As they come out, we can now see that the couples are Petruchio and Kate, along with Lucentio and Bianca, from Taming of the Shrew. If you're not familiar with these characters from the play already, I can guarantee you'll never forget them after watching the Atomic Shakespeare episode of Moonlighting. Imagining Bruce Willis, Cybil Shepherd, Curtis Armstrong and Allyce Beasley as these characters will really make this image stand out!

As the Taming of the Shrew characters are finally ready for their night out, an accident happens - they all fall into a deep well! They can't get out, and the first night passes with no one coming by to help them. More nights pass, also with no one coming by. They nervously joke that all's well that ends (in the) well. Fortunately, they're saved on the twelfth night.

They're saved by none other than the Winter Warlock (or the reformed Winter Warlock, if you prefer). He mentions that he checks the well every so often, especially after what happened before. When they ask what happened before, he tells them a winter's tale. He explains that Pericles once fell in there, and was also stuck until the Twelfth Night (I repeat this part just to reinforce that play). He was finally rescued by two noble kinsmen.

Time for one last review! What was under the cymbal? Tempest, which is being played by . . . Two Gentlemen of Verona, who are married to The Merry Wives of Windsor. They go to the tailor, who takes things down Measure For Measure, and get involved in a Comedy of Errors, and this work eventually proves to be Much Ado About Nothing, resulting in Love's Labours Lost. The couple leaves with little more than A Midsummer Night's Dream, which makes them turn to The Merchant of Venice, who makes the suit As You Like It.

They come out dressed as the cast of Taming of the Shrew, ready for a night out, but they fall into a well, nervously joking that All's Well That Ends Well. They're rescued on the Twelfth Night, and learn from A Winter's Tale that this happened before to Pericles, who was rescued by The Two Noble Kinsmen.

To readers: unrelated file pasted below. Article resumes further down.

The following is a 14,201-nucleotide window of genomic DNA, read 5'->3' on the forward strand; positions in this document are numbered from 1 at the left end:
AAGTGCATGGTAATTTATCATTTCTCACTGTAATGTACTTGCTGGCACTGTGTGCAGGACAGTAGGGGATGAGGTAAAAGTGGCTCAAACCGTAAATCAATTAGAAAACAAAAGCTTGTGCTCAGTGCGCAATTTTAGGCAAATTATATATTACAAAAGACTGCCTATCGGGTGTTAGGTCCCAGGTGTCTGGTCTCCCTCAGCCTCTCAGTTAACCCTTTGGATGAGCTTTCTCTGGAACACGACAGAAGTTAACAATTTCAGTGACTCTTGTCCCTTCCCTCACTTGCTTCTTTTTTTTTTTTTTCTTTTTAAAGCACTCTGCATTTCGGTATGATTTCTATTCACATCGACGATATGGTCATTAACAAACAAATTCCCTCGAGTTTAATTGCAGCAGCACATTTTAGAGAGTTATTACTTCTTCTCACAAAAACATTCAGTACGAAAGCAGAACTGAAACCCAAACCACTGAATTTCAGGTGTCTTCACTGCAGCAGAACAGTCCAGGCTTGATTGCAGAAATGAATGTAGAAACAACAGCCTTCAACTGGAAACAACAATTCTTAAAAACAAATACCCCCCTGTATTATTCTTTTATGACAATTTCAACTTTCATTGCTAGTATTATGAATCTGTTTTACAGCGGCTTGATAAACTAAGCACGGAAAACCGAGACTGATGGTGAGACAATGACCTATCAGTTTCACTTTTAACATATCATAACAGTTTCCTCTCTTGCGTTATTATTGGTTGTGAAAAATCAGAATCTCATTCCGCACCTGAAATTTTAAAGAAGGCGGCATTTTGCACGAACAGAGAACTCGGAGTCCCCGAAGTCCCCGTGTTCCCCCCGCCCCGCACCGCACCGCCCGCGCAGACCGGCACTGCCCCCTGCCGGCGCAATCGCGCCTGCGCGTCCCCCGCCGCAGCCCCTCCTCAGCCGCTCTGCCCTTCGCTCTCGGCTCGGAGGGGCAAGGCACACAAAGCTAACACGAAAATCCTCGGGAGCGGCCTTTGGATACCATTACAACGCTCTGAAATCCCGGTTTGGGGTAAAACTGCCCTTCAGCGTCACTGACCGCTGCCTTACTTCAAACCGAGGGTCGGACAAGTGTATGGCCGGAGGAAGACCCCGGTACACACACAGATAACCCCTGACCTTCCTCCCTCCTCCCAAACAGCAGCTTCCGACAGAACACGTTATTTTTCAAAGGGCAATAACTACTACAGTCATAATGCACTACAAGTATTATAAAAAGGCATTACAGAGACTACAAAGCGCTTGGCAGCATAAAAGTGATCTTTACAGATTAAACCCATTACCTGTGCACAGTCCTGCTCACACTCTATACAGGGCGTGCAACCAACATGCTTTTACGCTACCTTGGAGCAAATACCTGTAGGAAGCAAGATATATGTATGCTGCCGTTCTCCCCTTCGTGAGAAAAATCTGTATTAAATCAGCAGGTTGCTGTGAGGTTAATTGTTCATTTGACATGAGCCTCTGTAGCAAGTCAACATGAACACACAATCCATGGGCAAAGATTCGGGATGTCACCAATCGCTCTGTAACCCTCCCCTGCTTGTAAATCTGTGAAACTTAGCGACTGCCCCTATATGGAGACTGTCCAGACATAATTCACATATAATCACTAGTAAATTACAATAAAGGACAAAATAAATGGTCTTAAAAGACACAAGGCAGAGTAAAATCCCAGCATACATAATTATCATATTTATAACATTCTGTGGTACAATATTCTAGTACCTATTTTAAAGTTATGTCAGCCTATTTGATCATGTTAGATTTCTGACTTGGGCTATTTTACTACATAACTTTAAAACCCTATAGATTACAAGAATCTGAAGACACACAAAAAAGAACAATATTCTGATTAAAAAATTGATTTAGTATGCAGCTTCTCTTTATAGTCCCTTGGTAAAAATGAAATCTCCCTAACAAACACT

If you practice and review that rather strange story a few times, you'll have all the Shakespearean comedies memorized! Combined with your knowledge of the tragedies and histories, you should now have the name of every Shakespeare play memorized! You should be able to get all 38 plays from the Shakespeare Quiz now!

Here are a few details I'd like to include before winding this series up. The First Folio of Shakespeare did not include the last two comedied, Pericles and The Two Noble Kinsmen. Also, memorizing this list can be an excellent starting point for learning more about Shakespeare and his plays. Now you know the names, what else can you learn about them? Why are William Shakespeare's plays so highly regarded, anyway? You're in for a great voyage of discovery, if you choose to take it.

I hope you've enjoyed this series, and found it useful and inspiring!

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2 Response to Shakespearean Mnemonics: Comedies

8:12 AM

I have a much easier (at least for me) mnmemonic for all 37 plays.

TAUNTED, AL'S HARMLESS CAT REX MEOWED Piteously When Lee Oswald Killed Jack Kennedy.

7 beginning with "T": Taming, Tempest, Timon, Titus, Troilus, Twelfth,Two Gentlemen

3 A's: As You Like It, Alls Well, Antony and

3 C's: Comedy, Coriolanus, Cymbeline

8 H's: Hamlet, H 8, H 4 (1,2), H5, H6 (1,2,3)

3 R's: Romeo, Rick 2, Rick 3

6 M's: Macbeth, Measure, Merry, Merchany, Midsummer, Much Ado

7 with first letters
Pericles, Winter's, Love's, Othello, K. Lear, Julius, K. John

10:06 PM